Naturally, there is nothing stopping the sysadmin from adding security requirements which restrict source installs.
 
Old 06-25-2009, 01:55 AM   #10
linuxlover.chaitanya
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Ok I should have been more specific on that I compared for system wide installation. And compeletly migrated from the original subject as well in doing that.
I should not have worked till 2. Low on sleep today.
 
Old 06-25-2009, 02:32 AM   #11
colucix
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Indeed the best solution is that one suggested by Simon_Bridge, that is asking to your system administrator to install the package, especially if it is a scientific software that can be useful to other users, too. That said, there is a chance you can run a program provided by a rpm if you create the proper environment.

First you have to extract the RPM content (for example in $HOME/gulp) then you have to update your PATH and LD_LIBRARY_PATH and eventually MANPATH (if the package comes with some manual pages). Then check if the executables are properly linked to the necessary shared objects using the ldd command. Also check if there is some shell script in the package that you can edit to change paths. Be sure you install all the dependencies of the package in the same way and most likely you can run your locally installed RPM.
 
Old 06-25-2009, 08:18 AM   #12
priya@linux
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thanx 2 all for ur suggetions

thanx for giving step by step procedure for installation of gulp .
but i m gettin an error like wen i try to install a tar.gz pkg :

"Perhaps you should add the directory containing `gtkglext-1.0.pc'
to the PKG_CONFIG_PATH environment variable
No package 'gtkglext-1.0' found"
i m really newbie , thnx again









Quote:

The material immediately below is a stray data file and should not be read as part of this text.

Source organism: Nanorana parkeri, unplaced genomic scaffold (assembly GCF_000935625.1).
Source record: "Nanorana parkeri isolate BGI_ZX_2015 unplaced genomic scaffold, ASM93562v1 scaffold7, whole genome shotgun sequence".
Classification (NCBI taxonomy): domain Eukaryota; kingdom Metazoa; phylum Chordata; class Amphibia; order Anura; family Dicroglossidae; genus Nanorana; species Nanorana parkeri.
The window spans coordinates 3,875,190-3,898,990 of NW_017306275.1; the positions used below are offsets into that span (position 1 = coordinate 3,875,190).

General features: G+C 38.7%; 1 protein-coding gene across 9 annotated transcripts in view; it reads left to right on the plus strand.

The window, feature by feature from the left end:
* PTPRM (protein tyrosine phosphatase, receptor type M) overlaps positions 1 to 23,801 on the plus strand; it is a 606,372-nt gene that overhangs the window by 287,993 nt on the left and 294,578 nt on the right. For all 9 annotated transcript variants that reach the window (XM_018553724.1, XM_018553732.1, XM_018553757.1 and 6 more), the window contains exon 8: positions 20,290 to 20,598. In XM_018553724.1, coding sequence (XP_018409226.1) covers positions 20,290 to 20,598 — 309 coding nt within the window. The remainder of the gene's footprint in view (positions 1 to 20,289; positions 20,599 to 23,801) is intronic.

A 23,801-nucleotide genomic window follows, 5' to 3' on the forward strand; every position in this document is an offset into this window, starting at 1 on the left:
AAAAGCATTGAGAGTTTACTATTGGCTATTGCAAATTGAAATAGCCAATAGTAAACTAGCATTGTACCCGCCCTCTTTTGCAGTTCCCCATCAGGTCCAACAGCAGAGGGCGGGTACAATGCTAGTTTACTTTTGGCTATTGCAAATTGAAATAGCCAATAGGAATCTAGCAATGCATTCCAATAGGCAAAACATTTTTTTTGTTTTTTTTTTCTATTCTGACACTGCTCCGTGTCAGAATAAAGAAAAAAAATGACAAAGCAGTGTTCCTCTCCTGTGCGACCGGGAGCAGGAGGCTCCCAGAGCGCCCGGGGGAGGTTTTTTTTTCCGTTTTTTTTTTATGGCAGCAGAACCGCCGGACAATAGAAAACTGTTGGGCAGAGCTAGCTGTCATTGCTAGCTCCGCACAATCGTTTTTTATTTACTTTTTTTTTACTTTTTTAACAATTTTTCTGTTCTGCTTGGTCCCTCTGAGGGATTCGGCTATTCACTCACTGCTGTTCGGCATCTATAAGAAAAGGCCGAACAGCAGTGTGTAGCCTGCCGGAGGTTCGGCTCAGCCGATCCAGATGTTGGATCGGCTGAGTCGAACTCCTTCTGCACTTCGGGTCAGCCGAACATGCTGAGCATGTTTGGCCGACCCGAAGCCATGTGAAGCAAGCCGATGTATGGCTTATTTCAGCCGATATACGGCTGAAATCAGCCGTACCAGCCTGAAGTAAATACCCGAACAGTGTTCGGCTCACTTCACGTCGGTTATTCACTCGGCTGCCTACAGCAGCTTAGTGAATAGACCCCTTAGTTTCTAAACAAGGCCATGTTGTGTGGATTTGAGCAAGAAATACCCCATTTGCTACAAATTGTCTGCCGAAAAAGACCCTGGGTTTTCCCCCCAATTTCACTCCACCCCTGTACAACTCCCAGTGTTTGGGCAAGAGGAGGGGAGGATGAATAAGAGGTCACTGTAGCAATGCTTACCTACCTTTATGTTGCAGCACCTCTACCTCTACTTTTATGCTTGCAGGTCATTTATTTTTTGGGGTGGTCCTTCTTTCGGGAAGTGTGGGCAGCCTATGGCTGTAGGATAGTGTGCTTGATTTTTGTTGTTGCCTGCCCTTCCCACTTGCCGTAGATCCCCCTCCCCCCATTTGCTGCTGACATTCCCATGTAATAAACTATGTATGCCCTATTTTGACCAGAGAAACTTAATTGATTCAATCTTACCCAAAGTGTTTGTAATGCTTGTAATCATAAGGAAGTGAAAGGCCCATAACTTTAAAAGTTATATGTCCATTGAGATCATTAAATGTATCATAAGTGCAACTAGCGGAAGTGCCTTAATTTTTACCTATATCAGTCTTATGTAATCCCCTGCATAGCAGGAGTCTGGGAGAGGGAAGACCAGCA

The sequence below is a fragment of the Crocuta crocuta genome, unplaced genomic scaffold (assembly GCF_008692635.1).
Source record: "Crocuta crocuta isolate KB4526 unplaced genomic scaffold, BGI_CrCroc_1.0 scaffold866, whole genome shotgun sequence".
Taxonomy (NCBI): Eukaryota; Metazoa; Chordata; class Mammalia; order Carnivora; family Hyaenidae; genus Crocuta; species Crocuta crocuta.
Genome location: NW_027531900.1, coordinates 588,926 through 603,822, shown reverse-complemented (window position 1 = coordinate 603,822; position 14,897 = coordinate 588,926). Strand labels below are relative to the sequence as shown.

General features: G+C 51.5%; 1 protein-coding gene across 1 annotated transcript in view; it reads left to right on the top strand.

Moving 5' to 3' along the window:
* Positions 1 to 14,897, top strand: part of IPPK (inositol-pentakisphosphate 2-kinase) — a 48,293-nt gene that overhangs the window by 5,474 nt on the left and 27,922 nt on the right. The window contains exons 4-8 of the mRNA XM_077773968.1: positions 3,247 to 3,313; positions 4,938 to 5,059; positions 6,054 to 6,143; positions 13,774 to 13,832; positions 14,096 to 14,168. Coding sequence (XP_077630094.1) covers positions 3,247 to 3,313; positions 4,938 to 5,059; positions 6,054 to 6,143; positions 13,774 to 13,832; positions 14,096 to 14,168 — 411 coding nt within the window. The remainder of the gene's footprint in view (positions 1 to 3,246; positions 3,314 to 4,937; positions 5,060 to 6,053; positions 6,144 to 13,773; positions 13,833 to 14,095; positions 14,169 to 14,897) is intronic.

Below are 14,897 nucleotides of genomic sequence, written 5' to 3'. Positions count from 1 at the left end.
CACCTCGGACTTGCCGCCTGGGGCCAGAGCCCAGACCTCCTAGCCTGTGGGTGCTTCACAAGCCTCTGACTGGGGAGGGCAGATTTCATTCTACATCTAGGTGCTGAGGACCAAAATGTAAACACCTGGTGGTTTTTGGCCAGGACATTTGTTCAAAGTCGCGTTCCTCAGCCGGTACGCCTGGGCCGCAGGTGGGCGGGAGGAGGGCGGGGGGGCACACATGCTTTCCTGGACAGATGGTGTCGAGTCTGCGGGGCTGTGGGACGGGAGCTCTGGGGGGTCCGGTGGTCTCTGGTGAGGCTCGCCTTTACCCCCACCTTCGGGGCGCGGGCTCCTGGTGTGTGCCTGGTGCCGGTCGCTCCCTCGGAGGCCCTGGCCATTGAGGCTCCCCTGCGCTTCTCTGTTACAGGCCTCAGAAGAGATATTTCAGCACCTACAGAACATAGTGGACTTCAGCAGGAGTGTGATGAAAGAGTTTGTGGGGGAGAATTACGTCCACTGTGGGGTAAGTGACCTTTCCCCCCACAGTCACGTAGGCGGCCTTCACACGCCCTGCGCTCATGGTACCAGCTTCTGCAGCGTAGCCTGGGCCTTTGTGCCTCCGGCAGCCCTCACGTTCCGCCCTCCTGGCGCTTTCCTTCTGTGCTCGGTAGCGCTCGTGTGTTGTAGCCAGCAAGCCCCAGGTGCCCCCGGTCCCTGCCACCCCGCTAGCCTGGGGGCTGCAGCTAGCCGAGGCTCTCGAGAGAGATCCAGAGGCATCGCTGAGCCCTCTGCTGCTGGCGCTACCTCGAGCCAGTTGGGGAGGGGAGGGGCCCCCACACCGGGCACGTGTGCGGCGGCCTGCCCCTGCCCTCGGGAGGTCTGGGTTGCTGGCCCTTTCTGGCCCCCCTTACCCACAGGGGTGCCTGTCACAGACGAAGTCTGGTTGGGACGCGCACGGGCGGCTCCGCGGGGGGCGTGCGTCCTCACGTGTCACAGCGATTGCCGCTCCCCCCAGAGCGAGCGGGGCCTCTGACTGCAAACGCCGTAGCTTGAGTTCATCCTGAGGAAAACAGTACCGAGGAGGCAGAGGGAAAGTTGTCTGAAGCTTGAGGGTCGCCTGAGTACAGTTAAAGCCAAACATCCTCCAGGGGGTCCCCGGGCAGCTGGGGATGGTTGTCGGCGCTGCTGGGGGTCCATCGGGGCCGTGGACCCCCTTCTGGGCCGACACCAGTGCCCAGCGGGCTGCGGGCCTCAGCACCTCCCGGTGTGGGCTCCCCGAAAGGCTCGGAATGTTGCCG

Originally Posted by rikxik View Post
You'll have to compile the source code:
1. Download the source code e.g. gulp-3.0.tar.gz
2. Extract the source: tar zxf gulp-3.0.tar.gz
3. This should create a directory with the source in it: e.g. gulp-3.0
4. cd gulp-3.0
5. Usually files like "READEME" or "INSTALL" are provided with source which instruct how to compile.
6. Typically there should be a "configure" file. Execute it like this: ./configure
7. This will do all the checks and then should create a Makefile. If it fails, you'll have to troubleshoot depending on the error message / missing library etc.
8. If ./configure works fine, then just run this:

make

Assuming the compilation goes through, it should create a binary file (e.g. "gulp" in this case) in some subdirectory - if this is all you need, just locate the "gulp" binary (use 'find' command) and then copy it to your home directory.

So you see, its not that you CANNOT do it, its just easier installing using apt-get as root (since you are using Ubuntu). It could be as simple as (depending upon whether its in the repositories configured in your /etc/apt):

sudo apt-get install gulp

Frankly, I fail to see the point of going through these hoops when all you care is to install and use this program.
 
Old 06-25-2009, 08:26 AM   #13
zhjim
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You might try something totaly diffrent.
(Not tested just from mind)
Code:
rpm --root /home/username --initdb
rpm --root /home/username -i the_name_of_the.rpm
--root directory uses the directory as the new root. Needs to be absolute path
rpm might complain about not able to create a directory. Just creat the directory.
Same might happen when installing the rpm.

you might also need to append --nosignature --nodeps to the second line (rpm --root /home/username -i the_name_of_the.rpm).
 
Old 06-25-2009, 11:18 PM   #14
rikxik
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Quote:
Originally Posted by priya@linux View Post
thanx for giving step by step procedure for installation of gulp .
but i m gettin an error like wen i try to install a tar.gz pkg :

"Perhaps you should add the directory containing `gtkglext-1.0.pc'
to the PKG_CONFIG_PATH environment variable
No package 'gtkglext-1.0' found"
i m really newbie , thnx again
Try locating the gtkglext-1.0.pc and add to the variable as it says and retry - even if fix this, you may get further compile time errors. As I said, compiling from source is not for newbies so maybe getting your admin to help you out is not such a bad idea considering the s/w in question doesn't seem to warrant any secrecy.

Well, there have been many suggestions in this thread so try others too. In particular if the suggestion by zhjim works, it will be the best for you.
 
Old 06-25-2009, 11:28 PM   #15
vap16oct1984
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Hi Priya,
i think u just go through RPM. It helps u a lot to solve ur problem by urself.

u always welcome here if u have any doughts. We can also contact us, email us or IM.